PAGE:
Get Fact: has Rupert got it right on climate change?
Rupert Murdoch reckons the world is growing greener with increased CO2 and there's no need for renewable energy. Crikey asked forest ecologist Dr Chris Weston to analyse Rupert's conclusions for our Get Fact series.
User login status :
This is the conclusion on climate change from media baron Rupert Murdoch, as he tweeted yesterday. Crikey asked Dr Chris Weston from the Department of Forest and Ecosystem Science at the University of Melbourne to apply the Get Fact blowtorch to the tweets. Does Rupert’s science stack up?
The scientific community has known since the early 1960s that rising concentrations of CO2 and other greenhouse gases would lead to rapid atmospheric warming and to changes in climate regimes, especially at the poles. Basically, a warmer atmosphere holds more water vapour and will lead to higher global rainfall as well as temperature increases in the oceans.
Since the 1960s this knowledge has been difficult for the broader community to grasp and accept, now we have confirmation of that approach via tweets from Rupert Murdoch.
There is an element of truth to his tweets. Science predicts a “CO2 fertilisation” stimulation of vegetation growth in response to rising CO2 and increased water and nutrient availability. Through photosynthesis, forests are systems that transform light energy from the sun into chemical energy in wood — from CO2 of the air plus water and nutrients.
Because CO2 is a gas in very low concentrations in the atmosphere, the process of photosynthesis is in part limited by the CO2 concentration of air diffusing into leaves from the atmosphere.
Murdoch’s tweet not only acknowledges the reality of rising atmospheric CO2, it also accepts a global vegetation impact. That’s real progress, a senior influential global citizen with major media influence accepts global impact of rising CO2. Or is it?
Taken together, these two tweets suggest that rising atmospheric CO2 and climate change is good for the world, and that humans should abandon limiting fossil fuels by developing non-CO2 polluting alternatives. This is a clear example of the habitually hopeful disposition that is part of human nature — and the denial that sits alongside it.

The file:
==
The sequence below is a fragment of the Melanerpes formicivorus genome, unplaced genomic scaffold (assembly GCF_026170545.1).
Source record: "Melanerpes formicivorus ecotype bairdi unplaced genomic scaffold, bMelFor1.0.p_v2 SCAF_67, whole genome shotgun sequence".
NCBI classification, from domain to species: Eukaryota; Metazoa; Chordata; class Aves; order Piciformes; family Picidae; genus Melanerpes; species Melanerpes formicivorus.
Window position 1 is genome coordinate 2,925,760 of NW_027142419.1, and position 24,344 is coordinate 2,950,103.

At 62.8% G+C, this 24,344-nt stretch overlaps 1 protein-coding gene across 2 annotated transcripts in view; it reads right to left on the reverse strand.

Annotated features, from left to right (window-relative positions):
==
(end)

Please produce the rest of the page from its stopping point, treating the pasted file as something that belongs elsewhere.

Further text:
Humans do these traits well, but in this case the overwhelming scientific evidence points to major climate disruptions and impacts on human food systems and the economy from global warming brought on mainly by our adherence to energy systems that transfer carbon from coal, oil and gas directly to the atmosphere.
Rupert’s first tweet is “mostly true”, the second tweet is “utter bollocks” and when taken together they demonstrate a wanton disregard for the well-being of future generations and life on earth.
Changes in the intensity and timing of precipitation, extreme weather events and rising annual temperature trends are evidence of rapid climate change. So to is melting of polar region land and sea-ice and rising sea levels.
On balance these climate change impacts will cause negative disruptions to human food systems and to the infrastructure that supports human cultures, especially in low-lying coastal areas. Food production will become a more risky enterprise as weather extremes and shifting climate challenge the planning and infrastructure that supports agriculture.
Rapid climate change will bring about rapid shifts in biomes and their characteristic vegetation. During the rapid transition phase in many environments, impacts will be reflected in altered fire regimes that may be more destructive to human infrastructure and food systems. We may be seeing the early phase of this trend in the extensive and catastrophic fires in many parts of southern Australia since 2003.
As large areas of Australia experience an unprecedented heatwave this week, ask yourself what level of risk you are prepared to accept in gambling with Earth’s climate system against the best advice of the scientific community.
In terms of background, the anthropocene is a time span of humans’ track record in altering Earth’s vegetation, biodiversity and soils, and it applies to conditions prevailing over the last 10,000 years or so. Humans’ impact on earth’s systems has been evident since the rise of agriculture and has increased rapidly over the last 200 years since the industrial revolution and the attendant exponential human population growth.
Fortunately our knowledge and understanding of our planet, the life it supports and its big cycles of water, carbon and nutrients has also grown along with our influence on these cycles. Emerging from the abundance of new knowledge is the realisation that carbon dioxide (CO2) and other gases in our atmosphere act like a blanket to trap heat energy and maintain Earth’s temperature regime.
The spread of agriculture, cities and roads has reduced the area of Earth’s forests by about 20% since 1700 and in so doing has caused a net release of carbon from vegetation and soil to the atmosphere as CO2.
Since the 1940s, fossil fuels have rapidly become the major source of increased CO2 in the atmosphere and now account for about 75% of the additional CO2 released annually to the atmosphere by human endeavour. We know that humans have managed Earth’s resources to increase annual average atmospheric CO2 from about 250 parts per million (pm) in 1850 to 393.8 ppm in 2012.
Annual atmospheric CO2increases are currently running at about 1.8 ppm so that even with the best global mitigation actions 600-1000 ppm is inevitable.